However, setting up and maintaining the server-side real-time components can be an unwanted distraction. But don’t worry, there is a solution.
The new Smashing Book #3 has finally arrived—freshly printed, neatly packed and ready to be shipped to you, our dear reader. We believe this is by far the best book we’ve produced so far. We are very proud and excited, and the initial verdict has been thoroughly positive, yet in the end it’s up to you to decide how valuable and useful they really are. Get your books now!
In recent years, the Web has changed—a lot. The Web designer’s tools are now advanced, and browsers are highly capable. Designers have established clever coding and design techniques, and they face new challenges and are embracing new technologies. These changes are fundamental and require us to reconsider how we approach Web design. It’s time to rethink and reinvent: it is time to redesign the Web. The new Smashing books will change the way you design websites for the better.
While certainly not as well known as Photoshop, Adobe Fireworks is a great tool for creating user interfaces, website designs and mock-ups, wireframes, icons and much more.
However, most designers who have been using Photoshop for years may find Fireworks a bit awkward at first. Fireworks does have a slightly different workflow and requires a slightly different approach than you may be used to.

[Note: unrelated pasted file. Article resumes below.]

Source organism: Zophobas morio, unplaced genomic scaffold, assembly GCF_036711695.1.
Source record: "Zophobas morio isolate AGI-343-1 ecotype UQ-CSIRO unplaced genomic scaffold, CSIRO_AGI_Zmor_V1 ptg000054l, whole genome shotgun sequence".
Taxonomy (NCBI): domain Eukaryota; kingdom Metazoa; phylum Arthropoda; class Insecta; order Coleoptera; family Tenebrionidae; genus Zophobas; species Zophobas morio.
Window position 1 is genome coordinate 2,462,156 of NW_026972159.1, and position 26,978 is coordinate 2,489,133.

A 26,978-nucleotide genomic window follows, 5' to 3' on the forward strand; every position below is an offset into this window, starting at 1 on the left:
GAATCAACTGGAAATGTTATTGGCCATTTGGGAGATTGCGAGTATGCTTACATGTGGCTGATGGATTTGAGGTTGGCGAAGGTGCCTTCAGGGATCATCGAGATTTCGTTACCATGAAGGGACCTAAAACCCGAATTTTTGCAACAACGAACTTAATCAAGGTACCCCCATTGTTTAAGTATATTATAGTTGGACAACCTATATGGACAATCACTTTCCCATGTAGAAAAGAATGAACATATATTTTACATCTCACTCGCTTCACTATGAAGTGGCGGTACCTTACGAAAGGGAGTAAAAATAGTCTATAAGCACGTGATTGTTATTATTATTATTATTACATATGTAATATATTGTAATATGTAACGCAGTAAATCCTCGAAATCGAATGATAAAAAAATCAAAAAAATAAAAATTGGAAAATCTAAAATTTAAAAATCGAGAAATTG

What if someone came to you and said, “I’ve designed this great website, but people don’t stay on it. Why?” How would you respond? Would you ask them whether they have done extensive A/B testing? Would you recommend testing the usability of the website?
People like to test a number of metrics to see why people are not staying on a website. I think sometimes we spend so much time focusing on analytics that we throw common sense out the window. Don’t get me wrong—analytics are a powerful tool for improving a website. But often the problem is right in front of your face.
A few weeks ago, I was quite surprised when I saw the pavement quickly approaching while I was out for a walk. Laying there stunned, I soon realized what had happened: I fell. Ouch. B-minus.
I normally try to be as attentive as possible, but this time a big crack in the pavement caught my shoe and threw me completely off balance.
Any application of typography can be divided into two arenas: micro and macro. Understanding the difference between the two is especially useful when crafting a reading experience, because it allows the designer to know when to focus on legibility and when to focus on readability.
This article focuses mostly on a few simple macrotypographic techniques—with a dash of micro—and on how to combine them all to build a more harmonious, adaptable and, most importantly, readable Web page. First, some definitions. Microtypography has to do with the details; setting the right glyph, getting the appropriate kerning and tracking, and making stylistic choices such as when to use small-caps.